understood, that the hon. member for Shrewsbury found fault with the way in which the coffin was lowered into the boat. If any one was to blame on that occasion, it was himself. He had I consulted with captain Doyle as to the best and safest method of conveying the body on board. At the beach the water was shallow, and the coffin could not be carried to the boat. Both captain Doyle and himself agreed that the best way was to lower the coffin into the boat by the crane at the ordnance jetty. The next question was by whom it should be lowered? Several officers were appointed for that purpose, but they were so unaccustomed to the use of the crane, that it was thought expedient to employ four men who were so used to the work. Captain White tendered his assistance to carry all these dispositions into effect. There was abundance of room in the boat into which the coffin was lowered; and he confessed that he felt surprised that none of her late majesty's attendants accompanied the body. When the procession approached Harwich he went out to meet it, and riding up to the carriage in which was sir G. Nayler, advised him to take the body at once to the jetty, for that the tide would not serve above three or four hours longer, and, therefore, if the body was not embarked then, it must be embarked at night, or wait four and twenty hours. Sir G. Nayler and his attendants wanted rest. He (col. G.) had offered his dining room for the reception of the body. The church was not in a state to receive it. The mayor offered the Town Hall, but on examining the stairs, there appeared to be a sudden turn which would render it difficult to carry the coffin up. The question, therefore, was, if it became necessary for the body to remain all night ashore; whether it should remain at the Three Cups-inn, or at his house? He could assure the House upon his honour, that he had the windows taken out of his dining-room to prepare for the reception of the coffin.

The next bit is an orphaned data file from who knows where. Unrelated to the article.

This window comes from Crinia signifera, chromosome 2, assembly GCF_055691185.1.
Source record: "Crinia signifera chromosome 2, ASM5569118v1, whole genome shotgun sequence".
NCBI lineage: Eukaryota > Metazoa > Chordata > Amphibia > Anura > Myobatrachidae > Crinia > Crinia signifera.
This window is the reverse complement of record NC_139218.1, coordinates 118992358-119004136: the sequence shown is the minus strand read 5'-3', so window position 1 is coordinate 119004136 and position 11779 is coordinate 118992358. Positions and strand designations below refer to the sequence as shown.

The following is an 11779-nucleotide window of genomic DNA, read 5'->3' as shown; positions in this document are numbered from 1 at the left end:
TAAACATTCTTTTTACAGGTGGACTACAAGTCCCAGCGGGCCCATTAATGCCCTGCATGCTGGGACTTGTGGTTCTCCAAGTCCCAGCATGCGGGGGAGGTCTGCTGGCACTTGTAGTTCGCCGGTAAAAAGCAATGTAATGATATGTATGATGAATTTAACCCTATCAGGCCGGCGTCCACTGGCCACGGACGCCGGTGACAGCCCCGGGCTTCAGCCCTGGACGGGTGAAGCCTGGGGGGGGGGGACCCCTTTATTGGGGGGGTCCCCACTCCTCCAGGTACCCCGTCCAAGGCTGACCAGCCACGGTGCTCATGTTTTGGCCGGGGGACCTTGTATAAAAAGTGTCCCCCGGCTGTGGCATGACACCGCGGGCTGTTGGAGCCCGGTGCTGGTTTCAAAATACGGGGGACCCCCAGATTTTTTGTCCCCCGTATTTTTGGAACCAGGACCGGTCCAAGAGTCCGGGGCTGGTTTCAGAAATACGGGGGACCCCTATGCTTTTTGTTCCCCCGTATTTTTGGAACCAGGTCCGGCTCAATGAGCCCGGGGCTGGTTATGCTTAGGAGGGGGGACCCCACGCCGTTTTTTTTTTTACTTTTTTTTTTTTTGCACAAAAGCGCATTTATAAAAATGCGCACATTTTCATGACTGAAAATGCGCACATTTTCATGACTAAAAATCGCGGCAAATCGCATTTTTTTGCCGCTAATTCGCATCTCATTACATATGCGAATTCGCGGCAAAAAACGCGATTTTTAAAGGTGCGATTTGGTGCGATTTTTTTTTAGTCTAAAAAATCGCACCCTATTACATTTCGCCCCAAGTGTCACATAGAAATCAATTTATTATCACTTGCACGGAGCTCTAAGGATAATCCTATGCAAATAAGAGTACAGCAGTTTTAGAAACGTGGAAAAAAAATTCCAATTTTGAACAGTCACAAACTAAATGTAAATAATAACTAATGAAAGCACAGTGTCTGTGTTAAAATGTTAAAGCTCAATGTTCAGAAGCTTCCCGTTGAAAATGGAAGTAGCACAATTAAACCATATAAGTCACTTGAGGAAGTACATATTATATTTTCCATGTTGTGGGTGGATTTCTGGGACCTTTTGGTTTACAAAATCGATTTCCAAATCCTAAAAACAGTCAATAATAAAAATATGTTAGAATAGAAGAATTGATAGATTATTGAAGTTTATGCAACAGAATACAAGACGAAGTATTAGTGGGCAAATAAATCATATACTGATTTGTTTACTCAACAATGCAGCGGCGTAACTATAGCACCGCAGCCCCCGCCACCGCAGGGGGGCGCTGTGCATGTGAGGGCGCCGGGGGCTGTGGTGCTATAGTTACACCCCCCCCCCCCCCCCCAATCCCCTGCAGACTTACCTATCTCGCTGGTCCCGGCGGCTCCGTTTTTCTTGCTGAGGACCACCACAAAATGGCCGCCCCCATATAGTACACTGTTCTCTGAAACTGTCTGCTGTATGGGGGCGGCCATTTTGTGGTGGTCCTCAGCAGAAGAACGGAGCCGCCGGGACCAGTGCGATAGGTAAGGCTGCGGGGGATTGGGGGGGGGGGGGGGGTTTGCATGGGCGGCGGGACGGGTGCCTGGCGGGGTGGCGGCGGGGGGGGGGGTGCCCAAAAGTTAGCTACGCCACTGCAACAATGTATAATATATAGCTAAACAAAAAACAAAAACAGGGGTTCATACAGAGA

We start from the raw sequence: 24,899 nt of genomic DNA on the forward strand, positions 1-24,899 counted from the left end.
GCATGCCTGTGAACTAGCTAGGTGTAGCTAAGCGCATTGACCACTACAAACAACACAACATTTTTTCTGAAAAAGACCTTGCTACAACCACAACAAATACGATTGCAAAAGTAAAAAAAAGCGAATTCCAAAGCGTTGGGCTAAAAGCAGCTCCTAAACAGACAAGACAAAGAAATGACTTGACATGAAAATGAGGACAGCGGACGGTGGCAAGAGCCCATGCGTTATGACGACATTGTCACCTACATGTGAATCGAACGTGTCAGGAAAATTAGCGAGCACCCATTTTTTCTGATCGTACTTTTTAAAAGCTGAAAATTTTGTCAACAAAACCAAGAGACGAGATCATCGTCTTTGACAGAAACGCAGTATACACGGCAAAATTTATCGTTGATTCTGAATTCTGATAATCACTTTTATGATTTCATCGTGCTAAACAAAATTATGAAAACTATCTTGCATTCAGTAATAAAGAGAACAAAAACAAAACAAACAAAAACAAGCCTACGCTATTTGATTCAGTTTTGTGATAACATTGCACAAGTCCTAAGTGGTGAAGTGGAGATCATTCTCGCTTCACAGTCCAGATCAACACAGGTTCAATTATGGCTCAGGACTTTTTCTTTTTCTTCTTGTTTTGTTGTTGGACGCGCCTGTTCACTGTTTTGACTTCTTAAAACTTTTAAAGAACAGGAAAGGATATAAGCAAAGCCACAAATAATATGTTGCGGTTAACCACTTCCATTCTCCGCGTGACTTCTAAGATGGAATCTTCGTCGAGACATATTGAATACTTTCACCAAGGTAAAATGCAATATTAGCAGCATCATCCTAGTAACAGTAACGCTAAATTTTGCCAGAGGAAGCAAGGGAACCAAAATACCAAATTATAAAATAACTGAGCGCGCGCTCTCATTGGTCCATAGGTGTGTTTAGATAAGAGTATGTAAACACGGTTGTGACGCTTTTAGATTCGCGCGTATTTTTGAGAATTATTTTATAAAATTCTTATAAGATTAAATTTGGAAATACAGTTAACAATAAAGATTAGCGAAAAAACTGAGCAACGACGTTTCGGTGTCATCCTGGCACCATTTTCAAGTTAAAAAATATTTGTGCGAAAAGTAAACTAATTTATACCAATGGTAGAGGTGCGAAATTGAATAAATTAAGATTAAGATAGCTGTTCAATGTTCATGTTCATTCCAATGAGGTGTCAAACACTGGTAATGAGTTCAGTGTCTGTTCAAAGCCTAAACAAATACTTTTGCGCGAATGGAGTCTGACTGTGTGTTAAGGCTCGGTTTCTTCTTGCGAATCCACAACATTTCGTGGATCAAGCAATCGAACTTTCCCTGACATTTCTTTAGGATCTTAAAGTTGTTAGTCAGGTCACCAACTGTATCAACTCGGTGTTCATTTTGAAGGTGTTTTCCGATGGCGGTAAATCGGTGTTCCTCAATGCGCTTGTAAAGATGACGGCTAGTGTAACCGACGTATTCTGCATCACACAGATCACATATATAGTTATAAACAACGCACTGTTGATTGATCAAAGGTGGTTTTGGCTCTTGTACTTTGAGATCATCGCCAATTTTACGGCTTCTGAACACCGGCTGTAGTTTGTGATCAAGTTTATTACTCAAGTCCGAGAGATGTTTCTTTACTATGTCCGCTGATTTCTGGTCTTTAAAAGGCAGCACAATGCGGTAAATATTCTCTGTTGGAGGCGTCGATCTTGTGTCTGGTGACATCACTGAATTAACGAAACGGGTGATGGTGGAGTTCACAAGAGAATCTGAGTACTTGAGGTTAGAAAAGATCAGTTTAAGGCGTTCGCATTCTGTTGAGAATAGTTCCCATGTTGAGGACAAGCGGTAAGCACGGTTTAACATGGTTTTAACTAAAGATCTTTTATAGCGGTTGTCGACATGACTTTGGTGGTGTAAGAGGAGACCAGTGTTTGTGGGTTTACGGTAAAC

Mr. Hume